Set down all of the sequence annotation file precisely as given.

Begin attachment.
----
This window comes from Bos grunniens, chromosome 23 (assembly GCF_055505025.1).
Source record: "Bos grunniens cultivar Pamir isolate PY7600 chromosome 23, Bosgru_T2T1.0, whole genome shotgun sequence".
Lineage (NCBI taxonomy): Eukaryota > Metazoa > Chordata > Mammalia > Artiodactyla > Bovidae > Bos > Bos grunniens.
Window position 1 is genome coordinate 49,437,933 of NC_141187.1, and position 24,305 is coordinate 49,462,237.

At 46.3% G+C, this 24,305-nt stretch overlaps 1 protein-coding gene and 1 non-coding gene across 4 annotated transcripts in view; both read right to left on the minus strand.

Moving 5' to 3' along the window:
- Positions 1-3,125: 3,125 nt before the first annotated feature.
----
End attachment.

This window comes from Bos grunniens, chromosome 23 (assembly GCF_055505025.1).
Source record: "Bos grunniens cultivar Pamir isolate PY7600 chromosome 23, Bosgru_T2T1.0, whole genome shotgun sequence".
Lineage (NCBI taxonomy): Eukaryota > Metazoa > Chordata > Mammalia > Artiodactyla > Bovidae > Bos > Bos grunniens.
Window position 1 is genome coordinate 49,437,933 of NC_141187.1, and position 24,305 is coordinate 49,462,237.

At 46.3% G+C, this 24,305-nt stretch overlaps 1 protein-coding gene and 1 non-coding gene across 4 annotated transcripts in view; both read right to left on the minus strand.

Moving 5' to 3' along the window:
- Positions 1-3,125: 3,125 nt before the first annotated feature.